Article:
A few editors came close to buying it. One told me if I rewrote the book entirely from Michaels POV, she'd take another look at it. I rewrote it. She missed the dive logs. I rewrote it again for her--this time she asked for third person with dive logs introducing every chapter. Bleck. By the time she rejected that version, my book was broken.

I'd recently attended a SCBWI Conference that featured Markus Zusak. I studied how he crafted The Book Thief from assorted bits and pieces. I'm a fan of poetry novels and considered that format, too. I decided to try something completely different: a collage.

I started with Michael's dive logs. Then I let Leesie be the poet she always wanted to be. I struggled with her character until I let her write it all in free verse. I pulled out all their online chats added more and let them stand on their own as chat logs. And voila! The parts built an amazing whole!

What are you working on right now?
I just sent a new book off to my agent. She wanted something for younger readers. No kissing scenes? No angst? No tears? What's left to write about? I'm nervous. It's called, "The Order of the Flick" and is about a 12-year-old nerd and a 200-year-old automaton (think "Hugo") who save the world. I hope she likes it. I'm trying not to think about.

While I wait for her, I'm delving back into the musical stage adaptation I wrote for Sing me to Sleep. My composer is hard at work writing the music, and I just got some revision notes from her husband, who will direct the first production. I've got some new songs to write and old songs to compress into one giant number. I've started blogging about the project at .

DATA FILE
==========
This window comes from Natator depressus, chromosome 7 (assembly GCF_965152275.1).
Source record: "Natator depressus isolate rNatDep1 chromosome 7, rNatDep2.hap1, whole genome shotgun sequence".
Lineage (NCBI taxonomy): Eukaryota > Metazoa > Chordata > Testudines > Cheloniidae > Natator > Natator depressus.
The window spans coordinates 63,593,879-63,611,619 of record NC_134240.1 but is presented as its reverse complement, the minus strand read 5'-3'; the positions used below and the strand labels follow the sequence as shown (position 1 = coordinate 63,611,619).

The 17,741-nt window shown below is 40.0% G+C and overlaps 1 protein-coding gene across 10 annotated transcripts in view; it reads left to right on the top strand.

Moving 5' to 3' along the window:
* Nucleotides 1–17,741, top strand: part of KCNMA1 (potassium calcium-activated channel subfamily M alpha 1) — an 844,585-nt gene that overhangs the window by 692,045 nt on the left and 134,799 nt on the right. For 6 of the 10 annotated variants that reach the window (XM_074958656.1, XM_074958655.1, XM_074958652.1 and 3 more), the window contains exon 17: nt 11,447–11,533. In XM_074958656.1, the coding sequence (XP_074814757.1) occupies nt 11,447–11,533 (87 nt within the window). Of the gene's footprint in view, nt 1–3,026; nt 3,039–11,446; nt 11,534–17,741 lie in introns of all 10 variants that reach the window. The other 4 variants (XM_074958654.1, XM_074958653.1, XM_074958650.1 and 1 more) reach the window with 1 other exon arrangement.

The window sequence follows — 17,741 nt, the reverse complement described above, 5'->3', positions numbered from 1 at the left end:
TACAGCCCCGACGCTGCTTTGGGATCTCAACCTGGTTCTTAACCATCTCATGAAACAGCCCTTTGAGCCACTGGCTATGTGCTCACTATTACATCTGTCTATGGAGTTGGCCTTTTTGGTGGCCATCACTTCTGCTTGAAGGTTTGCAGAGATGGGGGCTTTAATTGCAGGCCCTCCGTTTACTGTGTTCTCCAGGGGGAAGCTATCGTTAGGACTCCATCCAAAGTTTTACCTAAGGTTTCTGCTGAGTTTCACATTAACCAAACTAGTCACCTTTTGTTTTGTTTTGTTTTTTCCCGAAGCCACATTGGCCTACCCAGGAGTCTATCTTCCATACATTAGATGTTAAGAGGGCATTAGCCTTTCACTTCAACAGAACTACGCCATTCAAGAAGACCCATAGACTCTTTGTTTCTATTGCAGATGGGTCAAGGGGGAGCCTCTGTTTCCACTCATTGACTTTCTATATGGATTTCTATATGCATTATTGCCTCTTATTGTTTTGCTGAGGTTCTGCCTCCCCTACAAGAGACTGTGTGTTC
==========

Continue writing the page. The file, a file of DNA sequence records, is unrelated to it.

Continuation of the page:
My agent has on submission a couple more YA projects I had to shelve when I was under contract with Penguin. I try not to think about that, either. Any day now she could call me with amazing news. Or awful news. Patience is required in this business. But they are my babies. I love to talk about them.

In My Only Love, I turned my great, great, great grandmother's big brother into the hottest coal mining lad who ever had to leave the lass he loved behind in Scotland and emigrate to dig mines in a new land. It's different from my other books because it's historical, but it has the same intense--break-your-heart coming of age romance at its core.

Slipped is Jane Eyre meets the Terminator--but my post-nuclear winter, rogue, time-traveling assassin, who vows to destroy the past to save the future, ain't no robot. My beta readers tell me he's my hottest hero yet.

Thanks so much for interviewing me, Kris. I'll stopping by throughout the day, so if your readers have any more questions, I'd be happy to answer them.

Thanks for interviewing. I'm excited to hear about your new projects and will be on the lookout for them! As Angela mentioned, she'll be answering questions, so if you have any or just want to leave a note for Angela, please do so in the comments section!
2 comments on "Author Interview: Angela Morrison"
  1. I enjoyed the interview. :)

    I was the same, I used to want to be a vet as well until I learned to write. I'm so glad I changed my mind, I really don't think that would have been the job for me. :)

  2. Haha! I find Angela's story about kittens & spaghetti noodles to be pretty hilarious :D

    I also find it amazing that Angela decided to publish her works independently :o I actually recently bought some of her works - they're really something! It was a pretty big risk with what she did there. I definitely look forward to reading Taken by Storm & Sing Me To Sleep! Thanks for the interview!